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Local church making plans, seeks volunteers to aid in Hurricane Dorian relief effort
Abaco, Bahamas
Homes flattened by Hurricane Dorian are seen in Abaco, Bahamas, Thursday, Sept. 5, 2019. The storm’s devastation has come into sharper focus as the death toll climbed to 20 and many people emerged from shelters to check on their homes. (AP Photo/Gonzalo Gaudenzi)

COVINGTON, Ga. - Ron Compton, senior pastor of Common Ground Church, is asking anyone looking to give back in the wake of Hurricane Dorian to reach out, as donations are being accepted and trips are being planned to go to Abaco Islands, Bahamas to rebuild Abaco Youth Camp

Common Ground
Pastor Stafford Symonette stands with a truck donated by Common Ground Church in Covington. - photo by Submitted Photo

"Camp Abaco is the center point of action," Compton said. "Once rebuilt, it can house 200-plus people who could then rebuild the island. It is a key the restoration of the island."

Compton has had a relationship with Camp Abaco since the '90s and said a mission trip was already in the works for June of 2020 to take students from Covington Academy to work on the camp. 

"Now the meaning of that trip has changed," he said. 

Compton said he is waiting on official word from the Convoy of Hope before making other trip plans, but he wants to have volunteers in line who are ready to go once those plans are made. 

"There are a lot of unknowns at this time," he said. "We don't know when, but we know that we will do something."

At least 30 people died in the hurricane and the number could be "significantly higher," Bahamian health minister Duane Sands told The Associated Press in a telephone interview late Thursday. The victims are from Abaco and Grand Bahama islands and include some who died from injuries after being flown to New Providence island, he said.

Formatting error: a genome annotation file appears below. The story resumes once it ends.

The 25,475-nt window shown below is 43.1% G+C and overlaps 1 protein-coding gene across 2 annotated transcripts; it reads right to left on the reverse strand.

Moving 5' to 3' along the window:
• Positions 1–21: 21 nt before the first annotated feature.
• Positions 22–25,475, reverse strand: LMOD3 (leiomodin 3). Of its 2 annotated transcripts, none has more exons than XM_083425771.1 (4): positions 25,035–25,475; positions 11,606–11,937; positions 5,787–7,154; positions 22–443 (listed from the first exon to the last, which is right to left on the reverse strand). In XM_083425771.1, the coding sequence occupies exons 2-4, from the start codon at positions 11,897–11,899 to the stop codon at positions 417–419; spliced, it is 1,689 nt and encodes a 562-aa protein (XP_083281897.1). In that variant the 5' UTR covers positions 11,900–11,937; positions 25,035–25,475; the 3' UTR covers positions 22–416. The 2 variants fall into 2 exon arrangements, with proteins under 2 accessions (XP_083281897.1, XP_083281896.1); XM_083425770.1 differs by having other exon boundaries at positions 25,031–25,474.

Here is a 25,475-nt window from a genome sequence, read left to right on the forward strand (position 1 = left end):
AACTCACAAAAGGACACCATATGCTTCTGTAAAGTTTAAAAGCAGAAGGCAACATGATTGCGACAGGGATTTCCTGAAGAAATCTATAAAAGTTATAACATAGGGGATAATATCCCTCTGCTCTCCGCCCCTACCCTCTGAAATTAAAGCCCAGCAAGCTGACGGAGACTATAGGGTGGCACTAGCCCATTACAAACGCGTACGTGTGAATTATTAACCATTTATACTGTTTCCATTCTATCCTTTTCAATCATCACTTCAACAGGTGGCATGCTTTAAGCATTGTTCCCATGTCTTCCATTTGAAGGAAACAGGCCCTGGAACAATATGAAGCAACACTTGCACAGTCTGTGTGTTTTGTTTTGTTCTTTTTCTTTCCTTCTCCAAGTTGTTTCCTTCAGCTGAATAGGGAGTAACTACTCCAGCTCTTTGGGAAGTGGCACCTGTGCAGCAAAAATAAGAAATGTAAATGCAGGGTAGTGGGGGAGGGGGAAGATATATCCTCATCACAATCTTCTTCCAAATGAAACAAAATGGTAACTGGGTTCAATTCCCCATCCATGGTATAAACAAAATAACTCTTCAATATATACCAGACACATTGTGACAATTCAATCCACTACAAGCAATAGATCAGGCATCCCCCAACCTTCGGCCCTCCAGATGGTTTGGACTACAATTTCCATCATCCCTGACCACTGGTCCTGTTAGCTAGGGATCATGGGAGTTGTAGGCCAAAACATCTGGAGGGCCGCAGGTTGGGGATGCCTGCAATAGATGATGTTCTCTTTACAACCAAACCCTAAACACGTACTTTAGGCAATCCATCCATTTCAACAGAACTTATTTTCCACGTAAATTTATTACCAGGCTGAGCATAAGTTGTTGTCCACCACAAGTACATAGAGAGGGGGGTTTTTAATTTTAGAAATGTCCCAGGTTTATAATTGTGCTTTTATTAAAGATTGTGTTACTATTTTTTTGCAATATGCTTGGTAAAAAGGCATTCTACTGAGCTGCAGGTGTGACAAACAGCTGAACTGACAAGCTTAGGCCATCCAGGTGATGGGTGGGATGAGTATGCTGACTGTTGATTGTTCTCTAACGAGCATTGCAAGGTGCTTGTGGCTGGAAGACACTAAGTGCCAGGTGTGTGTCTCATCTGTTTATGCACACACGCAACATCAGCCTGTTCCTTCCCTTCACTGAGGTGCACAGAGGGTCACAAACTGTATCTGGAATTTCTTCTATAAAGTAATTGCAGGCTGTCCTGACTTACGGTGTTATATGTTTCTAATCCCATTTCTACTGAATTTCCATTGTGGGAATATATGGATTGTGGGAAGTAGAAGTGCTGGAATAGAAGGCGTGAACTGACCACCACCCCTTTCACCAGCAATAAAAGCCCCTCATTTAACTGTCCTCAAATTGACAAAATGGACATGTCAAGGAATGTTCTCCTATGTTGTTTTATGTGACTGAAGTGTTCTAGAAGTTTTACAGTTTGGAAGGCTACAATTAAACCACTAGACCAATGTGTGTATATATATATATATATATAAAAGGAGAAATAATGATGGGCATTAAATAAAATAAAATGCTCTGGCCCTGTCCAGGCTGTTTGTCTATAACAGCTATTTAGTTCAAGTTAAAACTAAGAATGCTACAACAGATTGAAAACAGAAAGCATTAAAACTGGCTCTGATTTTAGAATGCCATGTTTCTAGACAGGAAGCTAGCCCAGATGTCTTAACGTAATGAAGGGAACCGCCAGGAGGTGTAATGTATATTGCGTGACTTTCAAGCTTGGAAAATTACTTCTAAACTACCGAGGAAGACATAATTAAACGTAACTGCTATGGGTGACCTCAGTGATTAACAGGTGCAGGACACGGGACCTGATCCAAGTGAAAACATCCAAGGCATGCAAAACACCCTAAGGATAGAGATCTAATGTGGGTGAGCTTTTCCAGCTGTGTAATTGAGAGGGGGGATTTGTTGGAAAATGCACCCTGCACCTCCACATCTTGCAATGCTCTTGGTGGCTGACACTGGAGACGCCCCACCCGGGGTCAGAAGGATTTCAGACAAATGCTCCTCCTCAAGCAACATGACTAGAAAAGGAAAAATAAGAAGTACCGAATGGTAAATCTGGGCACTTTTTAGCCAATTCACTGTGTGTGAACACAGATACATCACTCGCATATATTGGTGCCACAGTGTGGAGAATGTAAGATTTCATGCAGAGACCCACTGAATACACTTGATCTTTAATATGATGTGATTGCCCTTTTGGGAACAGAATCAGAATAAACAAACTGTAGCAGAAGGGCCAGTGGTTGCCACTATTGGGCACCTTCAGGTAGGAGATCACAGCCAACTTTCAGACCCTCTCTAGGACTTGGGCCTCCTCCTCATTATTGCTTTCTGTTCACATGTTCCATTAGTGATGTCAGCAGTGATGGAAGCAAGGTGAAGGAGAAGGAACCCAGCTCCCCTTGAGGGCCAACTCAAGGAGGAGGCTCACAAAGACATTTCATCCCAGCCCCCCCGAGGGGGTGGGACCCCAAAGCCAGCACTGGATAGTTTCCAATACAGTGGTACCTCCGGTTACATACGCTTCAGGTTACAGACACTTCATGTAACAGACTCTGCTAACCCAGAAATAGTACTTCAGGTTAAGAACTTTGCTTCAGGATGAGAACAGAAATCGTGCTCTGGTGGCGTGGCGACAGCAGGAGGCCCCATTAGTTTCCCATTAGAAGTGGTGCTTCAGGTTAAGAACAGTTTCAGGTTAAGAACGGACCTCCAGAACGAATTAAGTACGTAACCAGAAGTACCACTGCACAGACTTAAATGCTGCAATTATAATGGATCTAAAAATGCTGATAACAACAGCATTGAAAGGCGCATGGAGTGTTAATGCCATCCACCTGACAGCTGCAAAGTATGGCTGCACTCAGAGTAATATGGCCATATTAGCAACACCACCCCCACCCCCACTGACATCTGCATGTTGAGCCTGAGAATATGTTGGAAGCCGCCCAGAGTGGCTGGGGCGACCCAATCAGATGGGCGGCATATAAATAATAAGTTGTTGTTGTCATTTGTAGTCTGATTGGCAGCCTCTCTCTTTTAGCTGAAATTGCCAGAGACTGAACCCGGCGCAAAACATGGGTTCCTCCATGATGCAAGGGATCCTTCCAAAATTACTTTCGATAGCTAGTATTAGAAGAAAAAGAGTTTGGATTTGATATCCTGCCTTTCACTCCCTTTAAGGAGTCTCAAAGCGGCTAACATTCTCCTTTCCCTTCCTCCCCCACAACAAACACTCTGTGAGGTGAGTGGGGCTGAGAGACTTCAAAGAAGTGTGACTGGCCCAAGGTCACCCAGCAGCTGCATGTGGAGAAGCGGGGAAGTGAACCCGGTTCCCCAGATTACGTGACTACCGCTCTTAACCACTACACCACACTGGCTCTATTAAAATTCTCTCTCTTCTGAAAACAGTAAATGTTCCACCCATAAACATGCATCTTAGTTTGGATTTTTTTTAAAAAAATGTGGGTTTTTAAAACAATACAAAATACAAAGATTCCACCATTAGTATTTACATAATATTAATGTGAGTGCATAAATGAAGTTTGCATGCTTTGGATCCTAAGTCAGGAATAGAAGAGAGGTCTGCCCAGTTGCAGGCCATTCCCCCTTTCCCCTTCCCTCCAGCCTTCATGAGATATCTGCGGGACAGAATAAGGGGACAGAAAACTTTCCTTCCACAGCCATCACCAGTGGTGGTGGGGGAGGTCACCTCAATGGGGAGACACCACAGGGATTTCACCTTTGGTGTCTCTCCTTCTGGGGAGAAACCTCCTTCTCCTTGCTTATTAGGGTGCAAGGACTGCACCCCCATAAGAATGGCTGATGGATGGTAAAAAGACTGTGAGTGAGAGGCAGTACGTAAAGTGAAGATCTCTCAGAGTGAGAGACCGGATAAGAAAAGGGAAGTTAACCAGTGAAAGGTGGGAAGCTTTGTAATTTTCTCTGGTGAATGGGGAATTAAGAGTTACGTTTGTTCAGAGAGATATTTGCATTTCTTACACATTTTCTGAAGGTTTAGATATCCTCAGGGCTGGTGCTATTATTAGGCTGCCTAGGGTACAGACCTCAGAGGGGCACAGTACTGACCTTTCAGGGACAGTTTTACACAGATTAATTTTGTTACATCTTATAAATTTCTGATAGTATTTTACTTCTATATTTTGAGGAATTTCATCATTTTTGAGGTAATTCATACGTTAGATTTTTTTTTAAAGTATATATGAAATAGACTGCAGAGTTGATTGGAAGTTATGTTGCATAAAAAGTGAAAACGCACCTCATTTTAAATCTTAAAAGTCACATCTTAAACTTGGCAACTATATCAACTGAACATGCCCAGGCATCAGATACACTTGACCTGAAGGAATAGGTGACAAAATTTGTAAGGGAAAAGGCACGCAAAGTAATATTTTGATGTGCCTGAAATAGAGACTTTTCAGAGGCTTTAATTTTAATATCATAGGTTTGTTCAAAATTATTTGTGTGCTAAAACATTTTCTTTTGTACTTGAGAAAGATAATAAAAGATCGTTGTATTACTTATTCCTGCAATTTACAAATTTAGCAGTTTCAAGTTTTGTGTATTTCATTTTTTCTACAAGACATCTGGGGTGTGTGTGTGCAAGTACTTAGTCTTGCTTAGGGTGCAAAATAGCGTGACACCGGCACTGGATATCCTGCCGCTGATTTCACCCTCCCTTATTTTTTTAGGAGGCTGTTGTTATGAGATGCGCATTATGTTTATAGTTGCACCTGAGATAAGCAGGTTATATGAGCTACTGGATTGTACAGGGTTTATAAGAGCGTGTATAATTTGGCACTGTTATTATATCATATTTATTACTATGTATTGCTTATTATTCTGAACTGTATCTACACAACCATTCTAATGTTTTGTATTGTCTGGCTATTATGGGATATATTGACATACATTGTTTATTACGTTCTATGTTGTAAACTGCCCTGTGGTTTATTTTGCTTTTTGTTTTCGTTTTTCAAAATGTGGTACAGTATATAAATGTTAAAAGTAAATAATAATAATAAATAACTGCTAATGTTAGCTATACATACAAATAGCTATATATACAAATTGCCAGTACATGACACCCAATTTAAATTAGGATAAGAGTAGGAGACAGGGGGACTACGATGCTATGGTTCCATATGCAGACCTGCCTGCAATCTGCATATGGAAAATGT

The hurricane hit Abaco on Sunday and then hovered over Grand Bahama for a day and a half.

On Thursday, emergency officials fanned out across stricken areas to track down people who were missing or in distress. Crews began clearing streets and setting up aid distribution centers.

Relief officials reported scenes of utter ruin in parts of the Bahamas and rushed to deal with an unfolding humanitarian crisis in the wake of Hurricane Dorian, the most powerful storm on record ever to hit the islands.

Abaco, Bahamas
In this Sept. 4, 2019 photo, the destruction caused by Hurricane Dorian is seen from the air, in Marsh Harbor, Abaco Island, Bahamas. The death toll from Hurricane Dorian has climbed to 20. Bahamian Health Minister Duane Sands released the figure Wednesday evening and warned that more fatalities were likely. (AP Photo/Gonzalo Gaudenzi)

The storm's punishing winds and muddy brown floodwaters destroyed or severely damaged thousands of homes, crippled hospitals and trapped people in attics.

"It's total devastation. It's decimated. Apocalyptic," Lia Head-Rigby, who helps run a local hurricane relief organization and flew over the Bahamas,' hard-hit Abaco Islands, told the AP. "It's not rebuilding something that was there; we have to start again."

Compton said anyone wishing to donate supplies - such as cleaning buckets, cleaning supplies, monetary donations or labor - should contact him directly at 404-604-5403 or